And the first two are especially important. Don't just promote your band's time slot. Promote the other bands. Mention the other bands during your set. And for gosh sake, stick around for the entire show if at all possible. There's nothing worse than an opening band not sticking around after they play -- and there's really nothing worse than a band coming and going with all of its friends. If you want people to hang out and see you play, model that behavior: Hang out and see a band play. People who've seen your band perform will take notice.
  • Monday, December 22, 2003

    Working the Network

    I'd like a Media Dietician to introduce me to David Byrne for a project I'm working on. Any takers? Email me at the usual place, listed to the left. And thanks in advance! I promise not to abuse the privelege.

    'Tis the Season to Be... AWOL XVII

    Tomorrow, I head home for the holidays. That means that Media Diet may be quiet until I get back to Boston. That doesn't mean that Media Diet is dead (long live Media Diet!). It just means that it's resting. Worst case scenario: Media Diet will be back up and running Dec. 29 or so.

    May you and yours have the happiest of holidays.

    Pieces, Particles XIII

    The following stories spotted recently in print publications might be worth a look. Heads and decks, only. Heads and decks.

    Ad Reinhardt, Newspaper Cartoonist: The Abstract Double Agent by Richard B. Woodward, The New York Times, Dec. 21, 2003

    A DVD Face-Off: The Official Vs. the Homemade by Emily Nussbaum, The New York Times, Dec. 21, 2003
    In the age of participatory TV, why settle for the studio-approved commentary?

    For These Pioneers, It's One for the Road by Peter DeMarco, The Boston Globe, Dec. 21, 2003
    Trip is history, though unofficial

    Lost? Hiding? Your Cellphone Is Keeping Tabs by Amy Harmon, The New York Times, Dec. 21, 2003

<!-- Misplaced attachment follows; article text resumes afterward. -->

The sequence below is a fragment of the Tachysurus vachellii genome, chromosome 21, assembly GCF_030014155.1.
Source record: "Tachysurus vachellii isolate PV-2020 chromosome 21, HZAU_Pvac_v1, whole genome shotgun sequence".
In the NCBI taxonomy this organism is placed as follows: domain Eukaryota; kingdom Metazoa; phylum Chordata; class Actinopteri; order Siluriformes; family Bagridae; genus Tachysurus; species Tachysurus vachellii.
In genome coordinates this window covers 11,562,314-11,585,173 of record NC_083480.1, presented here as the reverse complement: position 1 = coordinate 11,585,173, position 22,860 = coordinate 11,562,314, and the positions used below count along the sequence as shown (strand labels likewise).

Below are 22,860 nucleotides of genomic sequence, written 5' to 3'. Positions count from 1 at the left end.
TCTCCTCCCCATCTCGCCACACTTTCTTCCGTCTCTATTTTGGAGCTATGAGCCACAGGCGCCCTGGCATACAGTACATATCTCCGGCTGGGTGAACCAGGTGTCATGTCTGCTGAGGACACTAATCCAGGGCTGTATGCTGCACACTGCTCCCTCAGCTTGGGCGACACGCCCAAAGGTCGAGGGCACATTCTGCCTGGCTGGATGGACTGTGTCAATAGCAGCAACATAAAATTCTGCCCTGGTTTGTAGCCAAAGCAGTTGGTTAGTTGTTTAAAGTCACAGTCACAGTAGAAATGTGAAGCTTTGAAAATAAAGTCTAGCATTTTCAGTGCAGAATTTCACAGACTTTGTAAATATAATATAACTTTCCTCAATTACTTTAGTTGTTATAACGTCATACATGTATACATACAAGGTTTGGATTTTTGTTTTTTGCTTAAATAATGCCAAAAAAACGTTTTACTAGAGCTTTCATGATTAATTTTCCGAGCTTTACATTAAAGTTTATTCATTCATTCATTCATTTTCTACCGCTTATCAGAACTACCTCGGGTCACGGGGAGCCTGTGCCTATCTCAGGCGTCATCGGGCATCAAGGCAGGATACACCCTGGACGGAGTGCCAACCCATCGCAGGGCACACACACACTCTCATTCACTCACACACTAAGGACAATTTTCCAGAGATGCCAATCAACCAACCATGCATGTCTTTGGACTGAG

On the Web, an Amateur Audience Creates Anti-Bush Ads by Phoebe Eaton, The New York Times, Dec. 21, 2003
    A contest to create television commercials inspires 1,000 grass-roots directors.

    With History of Firsts, Duo Gunning to be Last by Donovan Slack, The Boston Globe, Dec. 20, 2003

    The Movie I Watched Last Night LXXXV

    Chinatown
    I can't believe I haven't reviewed this movie for Media Diet yet. I've certainly watched the 1974 neo-noir enough. An awesome southern California story of incest, economic development, and backstabbing in the hardboiled Raymond Chandler mold. A young Jack Nicholson, cast as a wise-cracking private eye, stars opposite a languid Faye Dunaway. Water rights, boardroom politics, governmental nepotism, populist activism, and the occasional slugfest all add up to a dark, classic film. One of my favorites.

    Friday, December 19, 2003

    Read But Dead XXIII

    The Grolier Poetry Book Shop in Harvard Square, only one of two stores dedicated to poetry in the United States, may have to close. If the owner doesn't raise the money she needs to pay the bills, the store could shut up shop as early as the end of January. Right now, Grolier is offering a 15% discount on all titles. Say, isn't Christmas just around the corner? Give the gift of poetry.